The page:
Monday, February 24, 2014

Spy School at the Library: A Program Do-Over

This is a program theme that is talked about a lot, including two other times on my blog alone. Inspired by Storytime Underground's Hack my Storytime series, I revisited my Spyology program after 2 years to see how I would approach it now!

(Also, of course I revisited Spyology, because programs based on the Ology books are always really fun. Meaning, I have the most fun planning them. And I guess the kids like them too).

At the beginning of the program, my coworkers Brooke and Linda were nice enough to write "Agent [first letter of kid's name]" on address labels so that the kids could get their code names. The girl pictured left asked for "Agent B" because she decided her name would be Brooke, too, and the entire Internet died from cuteness.

Like my last Spy program, we focused on rules in Spyology. Each rule had a "mission" the kids had to complete. While explaining the missions, I gave some fun facts about espionage they could use. I had a "spy library" with books about spies as well as books about the people I mention. This list from Mental Floss was helpful putting everything together.

Spies practicing meeting on the street
      Eyes are always on you: You never know when there’s someone following you when you’re a spy. That means that you need to be on your toes at all times. There’s 2 ways spies can hide. They can “go grey” meaning that they become so plain that they blend into the crowd. That’s what Sarah Edmonds did. During the Civil War, way back in the time when girls weren’t allowed to do things like be in the army, she used her job as a nurse to spy for the other side. And no one suspected her, because she was a quiet person who didn’t look like people thought a “spy” would. On the other hand, Julia Child and Roald Dahl were really famous (Julia was on TV and Roald wrote books) but they were ALSO spies! This is called “standing out to blend in”. When you’re really famous and even on TV, no one would think you’re a spy! People think “why would someone choose to be famous if they’re trying to hide?” It fools with people’s brains and helps you stay hidden.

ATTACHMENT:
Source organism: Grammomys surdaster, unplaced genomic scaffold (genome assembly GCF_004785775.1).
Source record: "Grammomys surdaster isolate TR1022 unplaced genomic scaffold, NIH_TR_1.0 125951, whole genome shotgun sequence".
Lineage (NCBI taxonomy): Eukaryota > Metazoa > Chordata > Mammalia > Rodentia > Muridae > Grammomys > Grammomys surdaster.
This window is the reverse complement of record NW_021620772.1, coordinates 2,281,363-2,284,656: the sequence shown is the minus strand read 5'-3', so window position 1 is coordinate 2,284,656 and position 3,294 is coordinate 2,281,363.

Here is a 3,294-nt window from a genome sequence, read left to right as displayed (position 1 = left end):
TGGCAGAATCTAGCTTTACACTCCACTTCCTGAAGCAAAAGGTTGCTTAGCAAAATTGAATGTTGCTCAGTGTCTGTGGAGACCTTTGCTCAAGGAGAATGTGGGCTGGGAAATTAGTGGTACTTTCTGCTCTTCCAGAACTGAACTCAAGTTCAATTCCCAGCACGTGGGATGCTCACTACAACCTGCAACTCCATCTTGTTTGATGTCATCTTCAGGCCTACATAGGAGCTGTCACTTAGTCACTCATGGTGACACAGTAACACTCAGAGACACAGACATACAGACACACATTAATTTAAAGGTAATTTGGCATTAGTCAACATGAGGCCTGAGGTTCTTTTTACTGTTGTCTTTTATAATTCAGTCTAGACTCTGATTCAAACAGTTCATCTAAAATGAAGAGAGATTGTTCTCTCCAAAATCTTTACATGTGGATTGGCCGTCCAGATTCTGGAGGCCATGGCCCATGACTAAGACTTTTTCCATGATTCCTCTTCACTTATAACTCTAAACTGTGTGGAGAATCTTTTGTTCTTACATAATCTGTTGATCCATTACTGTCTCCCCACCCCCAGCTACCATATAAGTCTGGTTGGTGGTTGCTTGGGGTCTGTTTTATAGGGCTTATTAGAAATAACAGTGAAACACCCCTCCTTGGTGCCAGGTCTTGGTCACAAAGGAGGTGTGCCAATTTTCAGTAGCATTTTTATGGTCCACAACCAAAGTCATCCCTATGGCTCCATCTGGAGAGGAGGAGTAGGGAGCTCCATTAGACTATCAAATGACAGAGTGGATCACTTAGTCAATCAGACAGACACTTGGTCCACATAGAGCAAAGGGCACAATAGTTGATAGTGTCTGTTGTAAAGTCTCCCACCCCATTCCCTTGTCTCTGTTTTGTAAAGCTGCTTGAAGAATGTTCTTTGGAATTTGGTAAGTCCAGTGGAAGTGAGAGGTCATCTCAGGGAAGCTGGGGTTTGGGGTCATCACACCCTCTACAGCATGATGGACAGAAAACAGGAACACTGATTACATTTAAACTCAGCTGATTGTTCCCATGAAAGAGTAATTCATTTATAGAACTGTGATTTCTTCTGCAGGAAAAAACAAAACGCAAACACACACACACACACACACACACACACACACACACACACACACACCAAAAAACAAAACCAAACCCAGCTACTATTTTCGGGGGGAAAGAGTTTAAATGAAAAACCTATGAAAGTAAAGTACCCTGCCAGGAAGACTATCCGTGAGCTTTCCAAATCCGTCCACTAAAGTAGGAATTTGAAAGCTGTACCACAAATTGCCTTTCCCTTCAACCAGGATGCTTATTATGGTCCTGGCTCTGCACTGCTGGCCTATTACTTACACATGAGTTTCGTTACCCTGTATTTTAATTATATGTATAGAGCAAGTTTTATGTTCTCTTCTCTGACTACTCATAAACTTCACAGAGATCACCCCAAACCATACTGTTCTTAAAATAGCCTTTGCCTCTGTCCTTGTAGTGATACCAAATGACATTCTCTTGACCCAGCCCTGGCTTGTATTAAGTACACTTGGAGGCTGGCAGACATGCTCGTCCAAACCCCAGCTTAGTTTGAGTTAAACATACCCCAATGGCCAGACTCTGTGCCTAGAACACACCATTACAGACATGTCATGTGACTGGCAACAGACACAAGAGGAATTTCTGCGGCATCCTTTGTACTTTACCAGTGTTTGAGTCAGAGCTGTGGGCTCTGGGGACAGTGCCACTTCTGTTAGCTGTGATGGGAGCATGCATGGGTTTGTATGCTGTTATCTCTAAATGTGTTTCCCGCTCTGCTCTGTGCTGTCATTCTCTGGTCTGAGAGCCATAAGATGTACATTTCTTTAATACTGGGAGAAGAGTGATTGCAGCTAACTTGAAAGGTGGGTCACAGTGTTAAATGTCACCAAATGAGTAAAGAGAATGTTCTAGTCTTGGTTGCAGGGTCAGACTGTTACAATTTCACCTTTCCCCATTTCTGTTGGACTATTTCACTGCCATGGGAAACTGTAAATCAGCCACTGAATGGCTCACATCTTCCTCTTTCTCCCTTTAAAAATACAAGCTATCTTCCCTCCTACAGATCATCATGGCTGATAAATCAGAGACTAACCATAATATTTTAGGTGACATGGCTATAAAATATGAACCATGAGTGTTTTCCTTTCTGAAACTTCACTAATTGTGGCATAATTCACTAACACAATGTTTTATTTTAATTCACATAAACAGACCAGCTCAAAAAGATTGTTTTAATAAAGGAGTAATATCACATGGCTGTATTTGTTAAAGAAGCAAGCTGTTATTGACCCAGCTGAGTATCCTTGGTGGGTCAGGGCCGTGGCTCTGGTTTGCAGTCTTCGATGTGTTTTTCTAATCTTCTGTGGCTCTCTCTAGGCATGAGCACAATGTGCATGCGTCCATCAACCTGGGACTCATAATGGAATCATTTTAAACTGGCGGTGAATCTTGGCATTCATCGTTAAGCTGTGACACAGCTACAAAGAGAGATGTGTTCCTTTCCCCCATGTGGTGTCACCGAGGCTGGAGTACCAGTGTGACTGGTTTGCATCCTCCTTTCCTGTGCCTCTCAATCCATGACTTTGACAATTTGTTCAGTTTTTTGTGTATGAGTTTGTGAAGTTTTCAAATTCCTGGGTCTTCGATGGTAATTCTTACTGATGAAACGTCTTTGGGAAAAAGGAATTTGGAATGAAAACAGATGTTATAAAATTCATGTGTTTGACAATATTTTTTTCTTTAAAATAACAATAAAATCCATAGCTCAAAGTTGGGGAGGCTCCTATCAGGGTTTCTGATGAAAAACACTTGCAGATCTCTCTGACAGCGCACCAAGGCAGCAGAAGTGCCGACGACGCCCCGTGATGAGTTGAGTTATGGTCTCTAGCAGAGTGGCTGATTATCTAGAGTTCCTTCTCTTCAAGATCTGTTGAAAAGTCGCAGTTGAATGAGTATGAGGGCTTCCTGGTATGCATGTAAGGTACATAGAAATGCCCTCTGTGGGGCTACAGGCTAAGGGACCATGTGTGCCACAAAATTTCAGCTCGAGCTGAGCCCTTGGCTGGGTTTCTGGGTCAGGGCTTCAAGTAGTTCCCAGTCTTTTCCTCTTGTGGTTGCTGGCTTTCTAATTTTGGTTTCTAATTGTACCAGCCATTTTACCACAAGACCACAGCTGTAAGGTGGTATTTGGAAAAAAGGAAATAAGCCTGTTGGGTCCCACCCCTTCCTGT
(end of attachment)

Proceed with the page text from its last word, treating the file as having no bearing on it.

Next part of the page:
Your mission is to make a disguise. We have a few options here for your disguise; choose wisely.

      Keep Secrets safe: Encode! A very important part of spying is being able to communicate without getting caught. For this reason, we need to write in a code language. This code is an easy one to try, with each letter ACTUALLY meaning another letter. These slips of paper have codes on them. (Post-program note: The codes I used for this program were left over from our Undercover Spy program. This code is called a REVERSE CIPHER. Make sure you know the name of the cipher you used. I was asked. Brooke looked it up, and I later shared my "report from intelligence").
Hidden spy with tracking device
     Your mission here is to decipher the code and THEN do what the code says! After that, you can turn the paper over and try to write your own code.

      Eyes peeled, ears open:  As a spy, one of the things you’ll need to know about is surveillance. Surveillance means that you are watching someone at all times, or following them. This doesn’t mean always that you are actually following them, though; sometimes it means taking a small tracking device, or “bug” and placing it on them. The tracking device will send information about what that person is saying or doing and send it back to you on your computer or phone. Today, Around the children’s room there are spies who are standing out to blend in. They normally look like this, but they all have disguises on.  
      Your mission is to find all six of them, and place your tracking device (star stickers) on them! (This is the same as Yoda's Bad Guy Find)

       Clever Spies use clever gadgets: Spies use lots of crazy gadgets to track bad guys and communicate “intelligence”, or what they found out. 
 I'll never be as cool as this kid is right now
      Your mission is to create a spy gadget out of LEGO. Tell me or your grown up how you would use it!
(    (This is the same as Anakin's Gadget Shack and Jay's Gadget Station. Setting out LEGO is also a great way to get kids participating if they're reluctant with other stations or if they finish early).
   Have you ever revisited a program you've done previously? What did you change? How did it go?

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